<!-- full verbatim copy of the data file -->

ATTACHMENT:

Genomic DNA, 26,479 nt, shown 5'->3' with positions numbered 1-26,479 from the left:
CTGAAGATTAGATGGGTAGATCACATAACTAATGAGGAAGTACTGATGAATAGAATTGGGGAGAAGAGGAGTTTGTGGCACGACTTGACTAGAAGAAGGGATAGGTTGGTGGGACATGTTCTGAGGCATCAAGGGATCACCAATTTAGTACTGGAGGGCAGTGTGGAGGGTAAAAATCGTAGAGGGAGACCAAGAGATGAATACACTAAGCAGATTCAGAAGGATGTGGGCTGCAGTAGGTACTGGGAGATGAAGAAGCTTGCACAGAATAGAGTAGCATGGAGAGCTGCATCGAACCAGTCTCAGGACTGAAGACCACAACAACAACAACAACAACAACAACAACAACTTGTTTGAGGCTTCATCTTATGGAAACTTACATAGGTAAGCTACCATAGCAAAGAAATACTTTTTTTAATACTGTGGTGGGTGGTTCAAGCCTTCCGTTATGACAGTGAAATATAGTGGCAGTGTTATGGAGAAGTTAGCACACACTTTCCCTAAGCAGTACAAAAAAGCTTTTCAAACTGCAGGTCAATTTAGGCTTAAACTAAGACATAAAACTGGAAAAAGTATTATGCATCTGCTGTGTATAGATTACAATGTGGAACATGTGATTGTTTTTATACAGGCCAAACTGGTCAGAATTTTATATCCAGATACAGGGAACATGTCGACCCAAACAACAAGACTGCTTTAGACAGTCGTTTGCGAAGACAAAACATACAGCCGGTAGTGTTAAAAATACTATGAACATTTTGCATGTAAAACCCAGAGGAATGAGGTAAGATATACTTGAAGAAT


Genomic DNA, 26,479 nt, shown 5'->3' with positions numbered 1-26,479 from the left:
CTGAAGATTAGATGGGTAGATCACATAACTAATGAGGAAGTACTGATGAATAGAATTGGGGAGAAGAGGAGTTTGTGGCACGACTTGACTAGAAGAAGGGATAGGTTGGTGGGACATGTTCTGAGGCATCAAGGGATCACCAATTTAGTACTGGAGGGCAGTGTGGAGGGTAAAAATCGTAGAGGGAGACCAAGAGATGAATACACTAAGCAGATTCAGAAGGATGTGGGCTGCAGTAGGTACTGGGAGATGAAGAAGCTTGCACAGAATAGAGTAGCATGGAGAGCTGCATCGAACCAGTCTCAGGACTGAAGACCACAACAACAACAACAACAACAACAACAACAACTTGTTTGAGGCTTCATCTTATGGAAACTTACATAGGTAAGCTACCATAGCAAAGAAATACTTTTTTTAATACTGTGGTGGGTGGTTCAAGCCTTCCGTTATGACAGTGAAATATAGTGGCAGTGTTATGGAGAAGTTAGCACACACTTTCCCTAAGCAGTACAAAAAAGCTTTTCAAACTGCAGGTCAATTTAGGCTTAAACTAAGACATAAAACTGGAAAAAGTATTATGCATCTGCTGTGTATAGATTACAATGTGGAACATGTGATTGTTTTTATACAGGCCAAACTGGTCAGAATTTTATATCCAGATACAGGGAACATGTCGACCCAAACAACAAGACTGCTTTAGACAGTCGTTTGCGAAGACAAAACATACAGCCGGTAGTGTTAAAAATACTATGAACATTTTGCATGTAAAACCCAGAGGAATGAGGTAAGATATACTTGAAGAAT